My heartbeat fluttered frantically in my chest as I burst into the area of the train station where I’d catch the subway that goes to my college. The arrival time blinked on the screen and that calmed me. I hadn’t missed it. I worried I had, since I’d slept in too long. I still had a few minutes.
It was my first week in town and I didn’t know anyone yet. People moved around me from the last subway almost like they were a part of a giant wave. My stomach turned and twisted as I squeezed through them to find a spot to sit. Honestly, I would have given anything to be home with my grandparents cows in the green pasture. To breathe the fresh air and watch the grass whirl in the wind.
I squeezed my tote bag tightly against my chest and sighed. It would only be a few months till Thanksgiving and then I could go back to enjoy the countryside. The city was a huge change from that little farm for this country girl.
“What’s wrong?” A kind sounding man whispered.
My pulsed picked up. Why would someone whisper in a loud station like this? I slowly turned my head in the direction of his voice, but no one sat next to me. I looked around and it made me feel even crazier because there was actually no one in close enough proximity for me to hear them whisper. I titled my head wondering if I was starting to hear voices when I heard it again.
“You aren’t crazy, I’m just Drew, the station ghost. Nobody hears me. I get pretty lonely here, but thought you looked like you needed a friend.”
I smiled softly, but this made me worry even more. I’d chance it though. I looked around and no one was watching me, “This is so weird, you’re sure I’m not going crazy?”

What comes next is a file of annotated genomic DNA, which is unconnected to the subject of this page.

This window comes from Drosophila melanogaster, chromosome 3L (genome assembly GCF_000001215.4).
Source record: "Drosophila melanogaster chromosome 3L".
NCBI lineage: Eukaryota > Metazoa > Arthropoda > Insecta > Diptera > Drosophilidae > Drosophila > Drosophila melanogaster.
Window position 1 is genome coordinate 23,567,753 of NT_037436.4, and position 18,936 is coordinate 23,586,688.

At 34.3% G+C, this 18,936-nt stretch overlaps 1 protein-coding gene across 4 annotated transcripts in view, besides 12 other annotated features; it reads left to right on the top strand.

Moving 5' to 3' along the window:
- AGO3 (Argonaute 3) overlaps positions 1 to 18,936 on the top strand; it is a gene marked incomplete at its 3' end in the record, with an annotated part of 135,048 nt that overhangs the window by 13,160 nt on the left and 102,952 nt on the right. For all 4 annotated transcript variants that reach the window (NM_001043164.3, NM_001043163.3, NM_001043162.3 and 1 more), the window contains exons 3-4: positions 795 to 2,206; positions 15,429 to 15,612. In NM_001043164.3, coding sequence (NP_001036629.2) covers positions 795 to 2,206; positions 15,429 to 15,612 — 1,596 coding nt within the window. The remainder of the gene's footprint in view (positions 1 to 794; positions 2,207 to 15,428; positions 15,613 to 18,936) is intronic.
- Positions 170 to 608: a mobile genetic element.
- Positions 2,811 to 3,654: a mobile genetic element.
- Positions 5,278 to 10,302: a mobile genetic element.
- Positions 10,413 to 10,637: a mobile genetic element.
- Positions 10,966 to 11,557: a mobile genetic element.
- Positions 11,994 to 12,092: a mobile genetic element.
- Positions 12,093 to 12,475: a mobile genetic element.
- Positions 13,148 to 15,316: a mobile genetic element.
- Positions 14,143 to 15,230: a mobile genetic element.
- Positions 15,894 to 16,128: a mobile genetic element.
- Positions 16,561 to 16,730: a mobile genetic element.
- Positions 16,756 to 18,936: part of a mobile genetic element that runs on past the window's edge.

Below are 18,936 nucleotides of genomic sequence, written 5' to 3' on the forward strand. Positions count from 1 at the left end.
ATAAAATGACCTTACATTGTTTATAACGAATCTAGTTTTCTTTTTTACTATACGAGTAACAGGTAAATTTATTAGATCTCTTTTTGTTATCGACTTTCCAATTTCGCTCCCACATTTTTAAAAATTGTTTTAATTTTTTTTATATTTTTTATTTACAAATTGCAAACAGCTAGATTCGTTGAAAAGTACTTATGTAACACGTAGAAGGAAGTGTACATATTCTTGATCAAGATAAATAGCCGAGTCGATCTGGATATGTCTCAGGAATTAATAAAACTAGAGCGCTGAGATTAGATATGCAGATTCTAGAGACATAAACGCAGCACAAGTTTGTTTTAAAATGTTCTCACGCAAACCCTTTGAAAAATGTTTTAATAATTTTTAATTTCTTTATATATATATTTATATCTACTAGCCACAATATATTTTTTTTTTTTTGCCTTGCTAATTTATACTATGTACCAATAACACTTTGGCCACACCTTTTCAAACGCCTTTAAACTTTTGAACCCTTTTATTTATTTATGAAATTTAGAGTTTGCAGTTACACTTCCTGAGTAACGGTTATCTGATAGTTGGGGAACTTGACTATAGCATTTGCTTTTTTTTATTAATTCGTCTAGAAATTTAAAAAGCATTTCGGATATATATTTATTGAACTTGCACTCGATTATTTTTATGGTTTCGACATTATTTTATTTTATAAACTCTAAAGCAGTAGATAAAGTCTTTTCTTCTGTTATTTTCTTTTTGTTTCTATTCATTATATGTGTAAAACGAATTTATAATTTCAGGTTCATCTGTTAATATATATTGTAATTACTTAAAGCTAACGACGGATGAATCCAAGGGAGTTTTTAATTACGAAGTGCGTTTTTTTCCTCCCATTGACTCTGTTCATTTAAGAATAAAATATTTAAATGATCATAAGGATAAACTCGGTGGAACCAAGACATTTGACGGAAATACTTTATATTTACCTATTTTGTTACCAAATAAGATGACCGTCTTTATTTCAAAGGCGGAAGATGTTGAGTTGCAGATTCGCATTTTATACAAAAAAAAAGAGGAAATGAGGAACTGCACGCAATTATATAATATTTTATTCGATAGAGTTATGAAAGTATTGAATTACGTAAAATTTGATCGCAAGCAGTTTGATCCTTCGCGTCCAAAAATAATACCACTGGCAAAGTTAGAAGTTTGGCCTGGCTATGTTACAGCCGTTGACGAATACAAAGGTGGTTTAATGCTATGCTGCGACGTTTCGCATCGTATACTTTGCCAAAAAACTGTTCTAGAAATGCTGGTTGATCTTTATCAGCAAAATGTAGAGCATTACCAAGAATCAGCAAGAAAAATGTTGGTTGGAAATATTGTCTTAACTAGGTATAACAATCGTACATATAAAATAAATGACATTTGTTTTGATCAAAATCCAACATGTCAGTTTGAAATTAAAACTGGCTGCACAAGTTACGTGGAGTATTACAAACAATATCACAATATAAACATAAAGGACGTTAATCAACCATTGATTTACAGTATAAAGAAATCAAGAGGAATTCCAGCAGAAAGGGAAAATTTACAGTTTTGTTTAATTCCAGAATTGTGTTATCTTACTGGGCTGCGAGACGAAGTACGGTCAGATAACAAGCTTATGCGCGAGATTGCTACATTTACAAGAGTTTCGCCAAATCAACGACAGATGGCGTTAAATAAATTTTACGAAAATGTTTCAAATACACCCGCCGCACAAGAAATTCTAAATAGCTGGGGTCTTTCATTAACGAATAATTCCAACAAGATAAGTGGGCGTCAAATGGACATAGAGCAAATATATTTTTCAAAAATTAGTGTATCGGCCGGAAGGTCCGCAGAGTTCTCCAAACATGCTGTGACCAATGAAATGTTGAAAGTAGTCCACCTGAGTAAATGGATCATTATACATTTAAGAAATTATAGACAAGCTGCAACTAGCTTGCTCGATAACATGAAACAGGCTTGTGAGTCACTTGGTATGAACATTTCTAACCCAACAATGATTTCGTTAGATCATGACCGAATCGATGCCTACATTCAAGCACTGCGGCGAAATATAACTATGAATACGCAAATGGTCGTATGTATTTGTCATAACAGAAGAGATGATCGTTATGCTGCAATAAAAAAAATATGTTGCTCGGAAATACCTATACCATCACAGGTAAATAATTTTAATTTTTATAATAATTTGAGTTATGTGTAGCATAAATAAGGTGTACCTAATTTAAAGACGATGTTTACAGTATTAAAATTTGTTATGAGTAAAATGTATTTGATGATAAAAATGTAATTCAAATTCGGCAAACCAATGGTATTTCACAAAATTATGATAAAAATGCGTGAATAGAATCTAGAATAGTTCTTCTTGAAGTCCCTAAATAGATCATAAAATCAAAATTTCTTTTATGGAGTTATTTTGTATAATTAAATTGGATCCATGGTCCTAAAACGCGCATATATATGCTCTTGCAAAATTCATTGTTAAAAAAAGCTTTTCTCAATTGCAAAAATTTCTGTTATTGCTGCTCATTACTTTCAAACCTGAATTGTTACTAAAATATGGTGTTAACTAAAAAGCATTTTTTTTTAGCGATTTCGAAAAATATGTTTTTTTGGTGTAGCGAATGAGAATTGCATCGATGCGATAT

“Crazy? Nope.” I could hear him chuckle a bit.
“Well, to answer your question, nothing extreme is wrong, but I’m just homesick.”
“Homesick for what?”
“I lived with my grandparents on a beautiful farm in the country and now I’m going to college in the city so it’s a hard change!”
“I can see how that would be hard.” He didn’t sound very old. Honestly he sounded my age or a little older.
“Why are you stuck here?”
“I’ve been trying to find my way out of here for years but no one has heard me. Except for you!”
The subway speakers announced the last call for my train. It caused me to jump out of our conversation.
“Ohh sorry! I have to go. I can’t miss this.”
“That’s alright! But please come back again!”
“I definitely will.” I smiled and waved.
As I found a spot to sit on the subway I questioned myself, did I just wave at a ghost? I had.
Was my first friend in this new city, a ghost? He was. I wasn’t sure how I was going to tell grandma that when she asked if I’d made any friends.
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